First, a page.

3 Ways Outdoor Brands Can Retain Pandemic-Era Participants
The growth seen by the outdoor industry in 2020 represents a major opportunity for brands to reach a more diverse and broader audience.
About 70% of people say they have a greater appreciation of their surroundings when outdoors, according to the Harris Poll. But as pandemic-related restrictions continue to loosen, the outdoor activity boom will have some competition. Whether they’re eating at a restaurant, going to the gym, or simply spending time with friends and family, consumers are excited to return to normal activities.
Recent research conducted by the Outdoor Industry Association found that — due to factors like activities resuming, travel, and family demands — almost a quarter of consumers don’t intend to continue their outdoor activities once the pandemic ends. While it might be challenging to change those minds, the remaining three-quarters of new participants represent potential opportunities for industry marketers to continue expanding their audiences.
The pandemic has been a catalyst of digital transformation for consumers and businesses alike. Outdoor brands that want to retain pandemic-era customers need to adopt a hybrid approach of connecting via digital and physical touchpoints. Here’s how to engage audiences and keep them outdoors as the world journeys into the next normal:
1. Invest in content creation.
Branded content has surged in popularity due to the digital acceleration caused by the pandemic. Films, podcasts, shows, editorial content, and more can be powerful tools for brand storytelling that authentically connects with pandemic-era customers.
Recreational Equipment Inc., which has long been a leader in the outdoor community, announced in May 2021 that it started an in-house content group called Co-op Studios. REI aims to shift perceptions of the outdoor experience through its new content initiative while complementing its sustainability and diversity, equity, and inclusion efforts.
Brands don’t need to form a whole group like REI, though. Creating educational videos or audio content regularly will be enough to engage new outdoor participants and make activities more approachable to a broader audience.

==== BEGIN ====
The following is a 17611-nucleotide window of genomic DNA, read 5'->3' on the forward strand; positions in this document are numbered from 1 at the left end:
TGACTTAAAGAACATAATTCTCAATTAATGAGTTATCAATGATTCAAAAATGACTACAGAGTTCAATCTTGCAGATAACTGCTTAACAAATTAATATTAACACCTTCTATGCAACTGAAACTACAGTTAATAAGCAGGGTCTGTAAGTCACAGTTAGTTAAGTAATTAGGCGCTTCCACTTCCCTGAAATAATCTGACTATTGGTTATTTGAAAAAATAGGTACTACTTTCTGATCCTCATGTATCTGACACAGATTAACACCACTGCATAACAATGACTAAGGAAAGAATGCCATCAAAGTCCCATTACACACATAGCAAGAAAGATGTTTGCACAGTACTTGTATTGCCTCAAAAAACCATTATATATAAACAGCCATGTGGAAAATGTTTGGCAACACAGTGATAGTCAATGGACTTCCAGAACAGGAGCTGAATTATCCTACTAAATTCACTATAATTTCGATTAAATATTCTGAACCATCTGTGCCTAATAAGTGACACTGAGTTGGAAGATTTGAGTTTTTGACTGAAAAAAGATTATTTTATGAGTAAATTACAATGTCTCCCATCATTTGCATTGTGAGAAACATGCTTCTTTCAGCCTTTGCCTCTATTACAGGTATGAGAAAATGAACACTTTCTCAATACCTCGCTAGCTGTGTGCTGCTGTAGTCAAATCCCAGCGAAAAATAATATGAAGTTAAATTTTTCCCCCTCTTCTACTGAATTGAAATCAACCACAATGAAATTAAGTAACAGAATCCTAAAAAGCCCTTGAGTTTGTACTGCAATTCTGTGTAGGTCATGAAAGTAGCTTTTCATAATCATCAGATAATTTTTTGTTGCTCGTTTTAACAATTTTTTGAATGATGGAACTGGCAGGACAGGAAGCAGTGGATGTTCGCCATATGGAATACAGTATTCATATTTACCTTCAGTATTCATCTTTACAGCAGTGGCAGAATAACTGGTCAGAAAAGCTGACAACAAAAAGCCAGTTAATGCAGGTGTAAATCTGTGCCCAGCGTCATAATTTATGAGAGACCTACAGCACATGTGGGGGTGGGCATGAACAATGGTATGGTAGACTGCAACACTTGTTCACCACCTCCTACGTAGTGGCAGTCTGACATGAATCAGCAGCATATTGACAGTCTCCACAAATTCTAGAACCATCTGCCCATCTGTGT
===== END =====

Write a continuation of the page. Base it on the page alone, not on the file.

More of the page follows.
2. Leverage experiential marketing.
The appetite for live experiences is sky-high in the U.S. as consumers return to sporting events, concerts, and more. Outdoor industry brands can leverage experiential marketing to capitalize on this returning trend. For example, when Jeep sought to connect with the adventurous outdoor consumers at the Winter X Games in Aspen, Colorado, Inspira Marketing Group designed a vehicle-led, immersive experience.
Inside a 30-foot-tall dome, a 360-degree film took attendees on a virtual mountain drive that transported them over boulders and mountain trails in Big Bear Lake, California, from behind the wheel of a Jeep Wrangler. The journey was further enhanced by elements designed to trigger the senses, including heated seats, blowing wind, pine scent, and nature sounds. Afterward, attendees were invited to enjoy a freshly made waffle, customize their own leather keychain with GPS coordinates of their favorite adventure spot, and get behind the wheel of a Wrangler to start dreaming up adventures.
3. Cater to a broader audience.
According to the Outdoor Industry Association’s research, new outdoor participants are more likely to be diverse, young, female, and living in urban areas. To hang onto these pandemic-era participants and continue to bring people from different backgrounds into the industry, brands must help broaden the scope of outdoor activities and create opportunities for folks who lack access or experience.
Merrell has taken this approach in its recent marketing efforts. As part of a collaboration with Dick’s Sporting Goods to attract younger urban consumers and bring a sense of outdoor adventure to everyday places, Merrell created the “Take a Hike” ad campaign. The videos highlight Merrell’s new multipurpose shoes and encourage people to think about hikes as something that can be taken anywhere, not just through woods or over mountains. The brand has also released voice-powered apps for Amazon Alexa and Google Assistant to help people find nearby hiking trails.
The business world has experienced plenty of shifts over the past year and a half, but these changes have also opened new opportunities. Outdoor brands that maximize their engagement and marketing efforts with new customers moving forward will be positioned to generate continued success.